About a month ago, I set out to explain to non-baseball fans the nuances of baseball’s various forms of “cheating”, because I’m a uniter. With the World Cup around the corner, I bring the non-soccer people a few pointers to help them understand what the hell they’re watching next month.
Every fourth summer, Americans are told that, like people pretty much everywhere else in the world, they, too, are really, really into soccer. If for no other reason than it typically morphing into a day-drinking opportunity, Americans usually tune in, and, having never been to Italy, cheer for the Italian soccer team. That second part might have more to do with me being surrounded by people from New Jersey, and not necessarily reflect “Americans”. But, I digress.
If you’re one of the people making your quadrennial dip into the other futból world, welcome. I’m not one of those guys here to lecture you about the “beautiful game” or how soccer is intellectually superior to the popular American sports. Screw those jerks. On the contrary, I’m here to make your viewing experience as enjoyable as possible. So, first, here are a few things you might hear soccer announcers say, and what they mean. If you do know the rules of soccer, don’t skip this part of the program. This is really a framework to make jokes masquerading as soccer education. Promise.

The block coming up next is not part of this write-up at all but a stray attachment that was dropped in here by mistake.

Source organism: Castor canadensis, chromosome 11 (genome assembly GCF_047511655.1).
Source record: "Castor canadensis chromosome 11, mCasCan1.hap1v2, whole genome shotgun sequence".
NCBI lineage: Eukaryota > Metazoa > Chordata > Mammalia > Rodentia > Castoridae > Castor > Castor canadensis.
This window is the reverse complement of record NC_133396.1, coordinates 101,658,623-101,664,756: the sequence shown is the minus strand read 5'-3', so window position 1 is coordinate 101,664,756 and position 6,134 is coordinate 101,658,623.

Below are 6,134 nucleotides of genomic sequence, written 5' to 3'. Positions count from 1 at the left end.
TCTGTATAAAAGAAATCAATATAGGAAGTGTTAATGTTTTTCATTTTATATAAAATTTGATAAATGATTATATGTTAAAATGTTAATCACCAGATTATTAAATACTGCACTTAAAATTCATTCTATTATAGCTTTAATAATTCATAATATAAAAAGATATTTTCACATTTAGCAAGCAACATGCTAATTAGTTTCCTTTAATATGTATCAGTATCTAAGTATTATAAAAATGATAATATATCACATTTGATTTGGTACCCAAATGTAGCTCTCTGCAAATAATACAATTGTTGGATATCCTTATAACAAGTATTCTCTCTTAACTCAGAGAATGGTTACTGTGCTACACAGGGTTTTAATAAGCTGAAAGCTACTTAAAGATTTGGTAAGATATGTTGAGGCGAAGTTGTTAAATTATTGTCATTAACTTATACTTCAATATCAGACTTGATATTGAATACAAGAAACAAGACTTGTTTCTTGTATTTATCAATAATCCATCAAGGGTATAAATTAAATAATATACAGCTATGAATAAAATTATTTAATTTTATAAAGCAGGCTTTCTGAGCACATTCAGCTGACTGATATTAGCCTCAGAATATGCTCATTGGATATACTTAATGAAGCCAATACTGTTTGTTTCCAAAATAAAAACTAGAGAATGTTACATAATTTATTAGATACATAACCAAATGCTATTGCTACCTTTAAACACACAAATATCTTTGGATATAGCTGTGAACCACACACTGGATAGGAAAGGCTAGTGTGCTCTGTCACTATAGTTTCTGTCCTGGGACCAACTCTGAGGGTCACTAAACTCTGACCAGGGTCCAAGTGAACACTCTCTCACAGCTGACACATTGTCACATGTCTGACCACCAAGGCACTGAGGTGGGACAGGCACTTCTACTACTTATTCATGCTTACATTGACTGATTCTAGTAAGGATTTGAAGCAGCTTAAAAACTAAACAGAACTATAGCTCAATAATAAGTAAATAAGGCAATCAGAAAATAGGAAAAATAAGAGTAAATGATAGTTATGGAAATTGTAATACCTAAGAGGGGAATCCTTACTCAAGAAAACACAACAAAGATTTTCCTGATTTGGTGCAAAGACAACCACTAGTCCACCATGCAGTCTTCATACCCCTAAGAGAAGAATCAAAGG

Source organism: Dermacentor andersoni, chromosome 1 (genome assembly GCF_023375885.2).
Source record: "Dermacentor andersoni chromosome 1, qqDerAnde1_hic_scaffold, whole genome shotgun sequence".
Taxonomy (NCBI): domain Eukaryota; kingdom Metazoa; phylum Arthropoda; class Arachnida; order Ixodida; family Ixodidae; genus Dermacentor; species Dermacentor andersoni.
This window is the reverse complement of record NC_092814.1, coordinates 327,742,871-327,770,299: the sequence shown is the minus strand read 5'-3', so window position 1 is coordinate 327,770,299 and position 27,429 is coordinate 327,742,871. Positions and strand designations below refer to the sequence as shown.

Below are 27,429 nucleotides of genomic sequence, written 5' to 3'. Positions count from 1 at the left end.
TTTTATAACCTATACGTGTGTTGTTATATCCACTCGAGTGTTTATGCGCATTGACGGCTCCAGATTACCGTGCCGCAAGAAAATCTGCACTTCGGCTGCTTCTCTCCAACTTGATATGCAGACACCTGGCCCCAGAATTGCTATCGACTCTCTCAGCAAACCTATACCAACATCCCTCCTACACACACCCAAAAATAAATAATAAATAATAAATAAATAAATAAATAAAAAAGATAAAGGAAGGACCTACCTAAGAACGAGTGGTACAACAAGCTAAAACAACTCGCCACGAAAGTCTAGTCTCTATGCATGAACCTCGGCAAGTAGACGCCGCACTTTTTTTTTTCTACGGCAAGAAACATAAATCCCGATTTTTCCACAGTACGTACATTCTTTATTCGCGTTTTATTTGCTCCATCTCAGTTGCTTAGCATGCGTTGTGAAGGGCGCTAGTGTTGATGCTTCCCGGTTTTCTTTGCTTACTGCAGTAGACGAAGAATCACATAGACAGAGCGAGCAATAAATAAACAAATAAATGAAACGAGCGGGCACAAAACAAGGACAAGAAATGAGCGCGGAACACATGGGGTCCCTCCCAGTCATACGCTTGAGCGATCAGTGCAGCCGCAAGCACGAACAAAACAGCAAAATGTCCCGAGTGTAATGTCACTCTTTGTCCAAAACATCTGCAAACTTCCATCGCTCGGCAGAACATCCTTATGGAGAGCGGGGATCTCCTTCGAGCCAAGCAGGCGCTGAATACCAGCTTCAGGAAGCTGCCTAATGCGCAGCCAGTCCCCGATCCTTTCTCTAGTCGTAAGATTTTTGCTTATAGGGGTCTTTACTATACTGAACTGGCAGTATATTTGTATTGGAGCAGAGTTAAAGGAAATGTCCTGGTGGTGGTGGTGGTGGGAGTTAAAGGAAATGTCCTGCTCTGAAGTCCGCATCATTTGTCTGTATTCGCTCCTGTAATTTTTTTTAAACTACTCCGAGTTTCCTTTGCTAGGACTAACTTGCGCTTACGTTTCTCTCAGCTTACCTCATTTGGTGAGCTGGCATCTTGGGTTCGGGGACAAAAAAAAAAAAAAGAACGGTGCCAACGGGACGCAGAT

“…but, the flag is up!”
This means one of the referee’s assistants – the two dudes running along the sidelines – has raised his handheld flag up, signaling a call of “offsides”. He’ll extend the flag towards the field to indicate where the offsides occurred. Unlike hockey, where offsides is based on a static line, the offsides “line” in soccer is the position of the 2nd rearmost defender, including the goalkeeper. More simply, a teammate can’t pass the ball to you if the only person between you and the goal you’re attacking is the goalie. However, once the ball leaves your teammate’s foot, it’s game on; you’re free to run ahead of the defender and go for goal. The broadcasts will have cool graphics that shade out the part of the pitch (field) ahead of that 2nd rearmost defender, that will illustrate this nicely.